# Analysis and Optimization of Profile and Shape Response Experiments

Open Access

- Graduate Program:
- Industrial Engineering
- Degree:
- Doctor of Philosophy
- Document Type:
- Dissertation
- Date of Defense:
- June 24, 2011
- Committee Members:
- Enrique Del Castillo, Dissertation Advisor
- Enrique Del Castillo, Committee Chair
- M Jeya Chandra, Committee Member
- Paul Griffin, Committee Member
- Murali Haran, Committee Member

- Keywords:
- Profile
- Shape
- Gaussian Process
- Geometry
- shape optimization
- Statistical shape analysis
- process optimization.

- Abstract:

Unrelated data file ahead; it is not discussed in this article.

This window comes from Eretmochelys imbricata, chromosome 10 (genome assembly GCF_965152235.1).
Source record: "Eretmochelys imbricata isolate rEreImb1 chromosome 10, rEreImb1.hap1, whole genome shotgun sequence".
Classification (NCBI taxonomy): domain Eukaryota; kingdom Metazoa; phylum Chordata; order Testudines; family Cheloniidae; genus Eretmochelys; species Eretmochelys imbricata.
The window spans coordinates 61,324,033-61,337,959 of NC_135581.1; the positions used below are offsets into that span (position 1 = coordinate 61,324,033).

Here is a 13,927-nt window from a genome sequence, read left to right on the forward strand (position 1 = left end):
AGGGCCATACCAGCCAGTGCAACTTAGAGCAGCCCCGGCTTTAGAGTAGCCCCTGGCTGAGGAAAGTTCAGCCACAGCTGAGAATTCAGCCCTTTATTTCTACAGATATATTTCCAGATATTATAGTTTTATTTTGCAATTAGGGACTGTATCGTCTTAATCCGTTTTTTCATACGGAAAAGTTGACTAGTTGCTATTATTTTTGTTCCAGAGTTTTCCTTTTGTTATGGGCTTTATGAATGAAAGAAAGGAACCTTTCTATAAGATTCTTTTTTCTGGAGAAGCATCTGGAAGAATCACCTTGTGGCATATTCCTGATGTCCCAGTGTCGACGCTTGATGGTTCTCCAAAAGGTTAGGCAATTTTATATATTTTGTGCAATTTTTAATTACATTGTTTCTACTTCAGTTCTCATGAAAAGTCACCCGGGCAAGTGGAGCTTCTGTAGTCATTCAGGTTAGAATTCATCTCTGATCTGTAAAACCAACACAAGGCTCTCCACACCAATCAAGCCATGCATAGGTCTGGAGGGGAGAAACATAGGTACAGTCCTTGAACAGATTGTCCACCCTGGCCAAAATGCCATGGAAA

- An engineering process that exhibits a response in the form of a univariate (or one-dimensional) curve whenever new experimental conditions are tried is said to have a profile, or functional response. Likewise, a manufacturing process or engineering system where the response of interest is the geometry of a product or part is said to have a shape response. A shape response can relate to a planar (two-dimensional) geometrical feature, or to a three-dimensional one. The overall theme of this dissertation is the modeling and optimization of engineering processes that have either a profile or a shape response. The models and methods described in this dissertation have application mainly in manufacturing, engineering design, and computer experiments. Statistical Shape Analysis (SSA) is a relatively new area within Statistics. Traditionally the realm of biological applications, it has been recently applied to manufacturing problems. D.G. Kendall, in pioneering work conducted in the 1980’s, defined the shape of an object as the geometrical information that remains once certain similarity transformations, namely, rotations excluding reflections, translations, and dilatations (or dilations) are filtered out. His work is based on a landmark representation of an object, where a landmark consists of the coordinates of a point measured on the object together with a label, with labels that correspond from object to object. This representation turns out to be relevant in manufacturing, since data obtained using a coordinate measuring machine will typically have this appearance. Over the last 20 years, several SSA tests have been proposed to detect differences in the mean shape between objects, but little work exists on the relative merits of these methods. The first part of this dissertation consists of a comprehensive performance analysis of landmark-based tests for mean shape differences. Since the performance of these tests depends on the types of shapes being tested, we consider both shapes that have been studied in the scarce extant literature on the subject, namely triangles and arbitrary polygons with few landmarks, and also consider shapes of specific interest in manufacturing applications, such as circular and cylindrical geometries with tens to hundreds of landmarks. An additional problem studied in this dissertation is that of shape optimization, that is, find the best operating conditions that lead to the most desirable shape of the product under fabrication. Previous tests for shape differences are based on Kendall’s definition of shape, which neglects differences in size between objects since it removes dilation (scale) effects, and make up for this deficiency by testing separately for differences in size. As an alternative, we present statistical tests for differences in form between the objects, where we define the form of an object as the geometrical information that remains once the effect of rotations and translations, but not dilations, is filtered out. We further develop a form optimization method when noise factors are present, proposing in effect a method for the Robust Parameter Design problem for shape (form) responses. Noise factors are factors that for the purpose of a carefully designed experiment are controllable, but that during normal operation of a production process or during use of a product vary randomly. The goal is to find the controllable factor conditions of the process that achieve a desired part form in the presence of noise factor variability. The second part of this dissertation deals with profile response processes, their modeling, and subsequent optimization. Methods for this type of processes are mainly based on frequentist model estimation techniques, where the uncertainty in the parameter estimates is not considered during the optimization phase. As shown by J. Peterson, neglecting the uncertainty in the parameter estimates may lead to solutions that will very unlikely achieve the desired process performance. While there exist recent work in profile response systems where a Bayesian point of view is taken for model fitting that does incorporate the uncertainty of the model parameters into the subsequent optimization phase, those models are not flexible enough as they depend on a parametric regression model that is required to fit the mean profile well. As a more flexible alternative to these prior approaches, we present new modeling and optimization methodology for profile response processes based on a spatio-temporal Gaussian Random Function (GRF) model. In this model, the space of the controllable factors corresponds to the ``space" dimension, and the space of the locations over which the profile responses are observed corresponds to the ``temporal" dimension. The temporal dimension may or may not be actually time in some applications since in general it is equivalent to the ``signal" in Taguchi's signal response models. Similarly as in the first part of this dissertation, the goal here is to find controllable factor operating conditions that will lead to a desirable profile response with highest probability in the presence of noise factor variability. The approach is fully Bayesian, incorporating the uncertainty of all process parameters present in the model which leads to more reliable predictive posterior probabilities to conformance to specifications for a given optimal solution. A discussion of robustness to the underlying assumptions and tools for checking model assumptions are provided. An adaptive Markov Chain Monte Carlo method for the fitting of the GRF model is presented that shows good convergence behavior.